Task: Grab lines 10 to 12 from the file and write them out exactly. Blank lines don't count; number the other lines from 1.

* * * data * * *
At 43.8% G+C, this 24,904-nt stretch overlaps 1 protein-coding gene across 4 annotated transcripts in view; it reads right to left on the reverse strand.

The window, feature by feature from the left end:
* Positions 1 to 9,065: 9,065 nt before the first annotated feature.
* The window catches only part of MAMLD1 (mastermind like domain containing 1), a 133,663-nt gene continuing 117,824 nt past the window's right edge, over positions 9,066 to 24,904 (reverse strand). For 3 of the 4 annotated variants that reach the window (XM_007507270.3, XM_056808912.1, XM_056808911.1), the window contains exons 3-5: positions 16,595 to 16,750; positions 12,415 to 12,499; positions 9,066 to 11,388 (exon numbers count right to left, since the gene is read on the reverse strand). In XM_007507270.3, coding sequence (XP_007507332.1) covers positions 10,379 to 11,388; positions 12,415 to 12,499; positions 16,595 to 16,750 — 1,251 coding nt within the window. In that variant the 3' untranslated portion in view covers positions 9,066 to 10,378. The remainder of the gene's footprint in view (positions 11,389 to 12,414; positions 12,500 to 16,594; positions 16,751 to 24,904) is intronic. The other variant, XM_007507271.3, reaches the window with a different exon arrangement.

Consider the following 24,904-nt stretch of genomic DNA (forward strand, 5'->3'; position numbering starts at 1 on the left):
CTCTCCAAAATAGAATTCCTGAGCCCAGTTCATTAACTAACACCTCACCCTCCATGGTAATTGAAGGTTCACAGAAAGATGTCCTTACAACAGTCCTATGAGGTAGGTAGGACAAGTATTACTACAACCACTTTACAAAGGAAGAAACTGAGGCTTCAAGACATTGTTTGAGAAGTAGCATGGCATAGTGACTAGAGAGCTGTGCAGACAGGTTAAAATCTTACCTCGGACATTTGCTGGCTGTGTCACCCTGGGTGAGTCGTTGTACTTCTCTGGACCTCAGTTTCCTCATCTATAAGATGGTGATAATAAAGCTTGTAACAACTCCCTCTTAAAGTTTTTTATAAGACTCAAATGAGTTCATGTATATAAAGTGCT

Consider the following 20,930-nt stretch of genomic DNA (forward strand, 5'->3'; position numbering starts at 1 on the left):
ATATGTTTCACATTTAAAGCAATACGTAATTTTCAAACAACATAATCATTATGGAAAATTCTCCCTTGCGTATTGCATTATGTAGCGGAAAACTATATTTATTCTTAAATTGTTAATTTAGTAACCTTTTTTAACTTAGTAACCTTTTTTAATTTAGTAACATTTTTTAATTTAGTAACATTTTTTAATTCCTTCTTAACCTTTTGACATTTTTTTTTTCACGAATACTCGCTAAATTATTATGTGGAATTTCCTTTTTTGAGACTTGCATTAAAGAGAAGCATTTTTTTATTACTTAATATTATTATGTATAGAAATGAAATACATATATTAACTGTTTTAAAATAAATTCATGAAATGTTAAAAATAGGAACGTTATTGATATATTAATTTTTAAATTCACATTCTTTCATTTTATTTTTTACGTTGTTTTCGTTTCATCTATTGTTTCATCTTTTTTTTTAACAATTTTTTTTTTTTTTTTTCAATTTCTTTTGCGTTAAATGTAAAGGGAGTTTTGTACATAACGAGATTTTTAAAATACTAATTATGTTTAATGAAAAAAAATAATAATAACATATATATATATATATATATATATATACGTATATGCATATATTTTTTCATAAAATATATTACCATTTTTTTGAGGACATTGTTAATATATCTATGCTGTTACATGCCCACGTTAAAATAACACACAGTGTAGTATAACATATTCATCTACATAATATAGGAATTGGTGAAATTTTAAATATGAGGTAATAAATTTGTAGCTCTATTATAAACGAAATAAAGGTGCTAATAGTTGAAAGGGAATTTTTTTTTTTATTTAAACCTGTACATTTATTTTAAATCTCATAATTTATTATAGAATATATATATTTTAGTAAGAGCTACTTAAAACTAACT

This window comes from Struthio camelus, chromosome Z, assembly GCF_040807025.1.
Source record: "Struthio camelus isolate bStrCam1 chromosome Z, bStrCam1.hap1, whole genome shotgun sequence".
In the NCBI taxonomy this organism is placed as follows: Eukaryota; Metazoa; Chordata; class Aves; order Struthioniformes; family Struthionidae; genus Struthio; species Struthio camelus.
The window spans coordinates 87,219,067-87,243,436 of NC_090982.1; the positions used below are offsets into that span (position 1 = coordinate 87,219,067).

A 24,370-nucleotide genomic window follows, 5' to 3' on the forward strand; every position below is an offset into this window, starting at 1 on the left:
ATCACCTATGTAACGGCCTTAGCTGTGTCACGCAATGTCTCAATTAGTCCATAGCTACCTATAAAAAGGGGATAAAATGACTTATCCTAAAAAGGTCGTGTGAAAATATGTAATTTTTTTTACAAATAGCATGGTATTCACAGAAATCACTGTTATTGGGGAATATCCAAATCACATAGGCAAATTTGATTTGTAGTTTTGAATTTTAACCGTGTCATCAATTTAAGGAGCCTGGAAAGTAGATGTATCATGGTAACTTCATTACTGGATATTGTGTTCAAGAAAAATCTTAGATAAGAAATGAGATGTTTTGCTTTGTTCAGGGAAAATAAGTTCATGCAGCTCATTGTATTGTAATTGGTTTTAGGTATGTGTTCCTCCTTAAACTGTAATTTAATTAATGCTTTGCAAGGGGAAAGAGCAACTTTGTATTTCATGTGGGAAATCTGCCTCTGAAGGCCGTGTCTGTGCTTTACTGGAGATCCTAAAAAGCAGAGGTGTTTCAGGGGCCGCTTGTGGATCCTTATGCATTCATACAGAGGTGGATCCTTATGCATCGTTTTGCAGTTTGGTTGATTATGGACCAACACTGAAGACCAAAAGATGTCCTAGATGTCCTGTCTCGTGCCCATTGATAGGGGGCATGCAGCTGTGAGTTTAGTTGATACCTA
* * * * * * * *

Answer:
Source record: "Struthio camelus isolate bStrCam1 chromosome Z, bStrCam1.hap1, whole genome shotgun sequence".
In the NCBI taxonomy this organism is placed as follows: Eukaryota; Metazoa; Chordata; class Aves; order Struthioniformes; family Struthionidae; genus Struthio; species Struthio camelus.
The window spans coordinates 87,219,067-87,243,436 of NC_090982.1; the positions used below are offsets into that span (position 1 = coordinate 87,219,067).